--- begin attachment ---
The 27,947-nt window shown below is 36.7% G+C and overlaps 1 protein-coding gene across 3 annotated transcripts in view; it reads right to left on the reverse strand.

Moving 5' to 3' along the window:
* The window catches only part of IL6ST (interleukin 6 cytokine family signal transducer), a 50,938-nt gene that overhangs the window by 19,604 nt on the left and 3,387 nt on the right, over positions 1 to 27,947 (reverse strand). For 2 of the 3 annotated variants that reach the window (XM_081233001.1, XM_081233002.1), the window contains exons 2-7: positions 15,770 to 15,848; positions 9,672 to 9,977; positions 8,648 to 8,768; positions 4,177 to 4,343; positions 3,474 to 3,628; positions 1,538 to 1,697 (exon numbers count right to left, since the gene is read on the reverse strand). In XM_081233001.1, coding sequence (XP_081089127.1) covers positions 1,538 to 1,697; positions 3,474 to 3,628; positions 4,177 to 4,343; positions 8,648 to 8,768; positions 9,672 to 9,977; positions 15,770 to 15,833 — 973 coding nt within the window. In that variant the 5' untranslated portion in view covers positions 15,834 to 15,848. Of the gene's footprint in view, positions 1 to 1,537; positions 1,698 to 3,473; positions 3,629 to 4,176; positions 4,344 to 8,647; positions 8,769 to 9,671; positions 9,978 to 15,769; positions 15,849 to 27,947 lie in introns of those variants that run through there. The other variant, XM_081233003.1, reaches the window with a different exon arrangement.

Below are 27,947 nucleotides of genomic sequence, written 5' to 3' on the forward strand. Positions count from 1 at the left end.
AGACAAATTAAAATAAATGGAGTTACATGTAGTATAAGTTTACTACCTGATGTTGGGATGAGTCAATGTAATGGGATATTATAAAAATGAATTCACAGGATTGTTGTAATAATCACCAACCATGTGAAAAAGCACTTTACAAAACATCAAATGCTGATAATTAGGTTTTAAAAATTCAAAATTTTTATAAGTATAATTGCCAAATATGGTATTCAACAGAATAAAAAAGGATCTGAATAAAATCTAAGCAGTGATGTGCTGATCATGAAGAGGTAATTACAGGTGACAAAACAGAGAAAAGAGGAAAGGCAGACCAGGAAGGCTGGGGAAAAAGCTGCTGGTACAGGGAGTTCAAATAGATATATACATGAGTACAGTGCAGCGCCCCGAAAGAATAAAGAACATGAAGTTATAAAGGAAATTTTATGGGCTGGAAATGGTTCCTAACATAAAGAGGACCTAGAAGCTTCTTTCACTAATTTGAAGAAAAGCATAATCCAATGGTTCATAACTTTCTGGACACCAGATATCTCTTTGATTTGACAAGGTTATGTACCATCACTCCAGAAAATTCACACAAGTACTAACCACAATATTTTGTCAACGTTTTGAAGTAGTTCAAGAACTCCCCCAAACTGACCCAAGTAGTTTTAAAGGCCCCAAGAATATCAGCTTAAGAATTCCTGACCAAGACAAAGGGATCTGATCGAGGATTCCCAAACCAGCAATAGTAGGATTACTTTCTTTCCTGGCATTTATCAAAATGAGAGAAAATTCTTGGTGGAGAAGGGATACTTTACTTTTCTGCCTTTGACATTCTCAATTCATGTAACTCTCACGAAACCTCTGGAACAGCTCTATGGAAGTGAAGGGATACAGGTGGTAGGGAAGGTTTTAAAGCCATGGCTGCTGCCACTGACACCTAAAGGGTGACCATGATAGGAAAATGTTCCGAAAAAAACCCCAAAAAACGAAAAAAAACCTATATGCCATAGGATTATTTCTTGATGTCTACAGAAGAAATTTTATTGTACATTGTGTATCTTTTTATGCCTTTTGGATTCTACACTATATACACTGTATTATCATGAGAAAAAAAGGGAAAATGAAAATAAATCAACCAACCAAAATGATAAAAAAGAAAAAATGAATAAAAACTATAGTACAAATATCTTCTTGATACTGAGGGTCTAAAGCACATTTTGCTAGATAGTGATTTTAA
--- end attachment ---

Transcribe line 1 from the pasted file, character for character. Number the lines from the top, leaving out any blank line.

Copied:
The 27,947-nt window shown below is 36.7% G+C and overlaps 1 protein-coding gene across 3 annotated transcripts in view; it reads right to left on the reverse strand.